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Posts Tagged ‘rowan’

Well, it is the end of the semester but in my case, not the end of this blog. I’m very happy with the work I’ve done throughout the semester but I believe there is still a lot of untapped potential in this blog. I’m passionate about the subject of video games so I will continue going at it through the summer and hopefully, through my sophomore year at Rowan. I will take around a week off of writing on the blog to get through my finals week but after that, I will return with frequent posts throughout the summer and most likely beyond that.

Next week, I should have an extension to my “Are Video Games Art?” post with an interview with the project manager for The Art of Video Games exhibition at the Smithsonian American Art Museum. In the meantime, check out what I consider my greatest hits:

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The feature “Decoding Gaming” looks deeper into the relationship between video games and society.

Last fall saw the launch of the first U.S. public school curriculum based entirely on video games and the learning inspired by it. The sixth grade Quest to Learn class plays knowledge-based games such as Little Big Planet and Civilization in order to feel more engaged in their learning and to actually enjoy it!

Could video games be the future of education in America? I asked this and other questions to Michelle Lincoln, a Rowan Elementary-Education graduate.

With newer generations being more exposed to a faster lifestyle, do you think the education system will suffer because of it? 

No, I don’t think the education system will suffer due to the fact that this generation is more accustomed to a faster lifestyle. Throughout every generation, the education system has had to adapt and make significant changes to match students’ needs. I think that the education system may actually benefit from this fast-paced lifestyle because technology is the basis of society today and in order for students to survive in the real world, they are going to need to have a lot of technological experience. 

At some point in the future do you think video games could have a major place in education? If so, do you think this could occur sooner than later? 

Because so many students today need that hands-on aspect when learning, I think video games may eventually play a major role in education. There are so many educational video games already for preschool and kindergarten aged children that are being highly praised that I think video games may be adopted for older students as well. Because of the advances in technology, many students need to learn hands-on and become actively involved in lessons to understand. I think this change may happen sooner rather than later, especially with the US trying to up national test scores.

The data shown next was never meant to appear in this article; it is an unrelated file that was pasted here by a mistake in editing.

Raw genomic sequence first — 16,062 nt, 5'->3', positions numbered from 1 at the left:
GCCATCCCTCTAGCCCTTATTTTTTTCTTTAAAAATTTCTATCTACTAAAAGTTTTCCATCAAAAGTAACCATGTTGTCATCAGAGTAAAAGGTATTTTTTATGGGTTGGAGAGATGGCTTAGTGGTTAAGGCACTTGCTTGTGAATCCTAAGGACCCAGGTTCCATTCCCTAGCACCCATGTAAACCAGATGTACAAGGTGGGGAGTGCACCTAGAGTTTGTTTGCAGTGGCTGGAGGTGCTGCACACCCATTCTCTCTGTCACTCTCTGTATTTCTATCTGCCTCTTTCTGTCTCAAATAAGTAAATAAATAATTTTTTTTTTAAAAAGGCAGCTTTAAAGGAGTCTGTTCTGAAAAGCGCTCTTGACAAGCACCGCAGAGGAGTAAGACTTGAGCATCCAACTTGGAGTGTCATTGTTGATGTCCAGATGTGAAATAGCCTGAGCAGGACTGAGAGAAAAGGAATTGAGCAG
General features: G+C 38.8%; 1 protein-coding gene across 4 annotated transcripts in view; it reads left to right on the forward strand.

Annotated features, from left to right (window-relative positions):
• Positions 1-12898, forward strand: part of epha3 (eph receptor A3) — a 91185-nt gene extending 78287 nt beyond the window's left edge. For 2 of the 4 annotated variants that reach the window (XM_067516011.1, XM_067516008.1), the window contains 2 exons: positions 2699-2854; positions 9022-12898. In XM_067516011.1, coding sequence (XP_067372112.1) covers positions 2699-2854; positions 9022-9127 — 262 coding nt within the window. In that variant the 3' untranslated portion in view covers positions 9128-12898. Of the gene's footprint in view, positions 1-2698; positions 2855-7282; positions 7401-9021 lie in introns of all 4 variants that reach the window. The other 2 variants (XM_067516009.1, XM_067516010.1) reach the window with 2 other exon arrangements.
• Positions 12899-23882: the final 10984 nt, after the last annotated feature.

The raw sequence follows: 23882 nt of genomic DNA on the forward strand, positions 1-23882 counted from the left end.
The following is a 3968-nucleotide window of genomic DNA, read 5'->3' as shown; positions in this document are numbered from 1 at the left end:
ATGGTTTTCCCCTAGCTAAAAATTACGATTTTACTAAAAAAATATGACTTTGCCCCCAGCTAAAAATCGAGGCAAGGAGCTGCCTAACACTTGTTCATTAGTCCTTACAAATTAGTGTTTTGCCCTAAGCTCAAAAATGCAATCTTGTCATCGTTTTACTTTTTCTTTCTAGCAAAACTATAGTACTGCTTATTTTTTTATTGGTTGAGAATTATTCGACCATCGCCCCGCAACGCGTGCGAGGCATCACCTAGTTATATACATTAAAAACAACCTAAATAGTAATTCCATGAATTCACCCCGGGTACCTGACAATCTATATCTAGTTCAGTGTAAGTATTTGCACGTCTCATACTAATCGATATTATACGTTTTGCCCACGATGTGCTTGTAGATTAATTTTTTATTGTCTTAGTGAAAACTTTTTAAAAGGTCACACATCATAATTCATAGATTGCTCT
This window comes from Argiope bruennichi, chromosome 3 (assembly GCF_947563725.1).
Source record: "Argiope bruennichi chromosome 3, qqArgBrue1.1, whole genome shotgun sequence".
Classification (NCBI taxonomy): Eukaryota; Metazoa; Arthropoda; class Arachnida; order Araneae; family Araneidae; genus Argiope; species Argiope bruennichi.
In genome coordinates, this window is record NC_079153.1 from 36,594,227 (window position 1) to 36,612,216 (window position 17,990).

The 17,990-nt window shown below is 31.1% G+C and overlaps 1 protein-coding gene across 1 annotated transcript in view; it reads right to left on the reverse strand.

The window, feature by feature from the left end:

With new technology being used in video games—namely the motion controlling, would video games provide an easier way for students to gain hands on experience? 

I really think it will, and I think it will keep students actively involved in the learning process. Too often, students are being lectured at for 6 hours a day, and they think school is boring and a waste of time. If they could incorporate hands-on educational video games into daily lessons, I think students will all want to be involved. I think this would also help younger students with fine motor skills as well. 

Michelle Lincoln

Do you think video games in the classroom would be universally accepted by all types of students? Parents? 

I definitely think students will embrace the change and maybe some parents; however, I think many parents may not realize how beneficial educational video games can be. I think that it is going to take some time for it to be universally accepted by parents. 

Do you think newer generations are more accustomed to gravitate towards the short term goals as opposed to long term goals? If so, do you think video games could help solve that problem with immediate feedback after a “level?” 

I think newer generations are more accustomed to gravitate toward short term goals rather than the long term. Children/Adolescents today are so used to the fast-pace of technology. They don’t want to wait for anything, and I think video games will accommodate this need for fast-paced feedback. If these video games offer immediate feedback, the students are going to know right away what they are strong in and what areas they may need a little extra help in…as opposed to waiting for their teacher to mark a paper in a week to two week span. Offering these students immediate feedback will definitely be a positive aspect of the whole educational video game. 

As a teacher, would you be willing to incorporate video games into your lesson plan and would others be willing to do it as well? 

I would definitely incorporate video games into my lesson plans if given the proper technology. I think a lot of the newer teachers will be all for this change in the education system because it gives them something different to bring into their classroom and spark interest. I am not really too sure about veteran teachers because many of them believe in the whole listen and lecture learning atmosphere.

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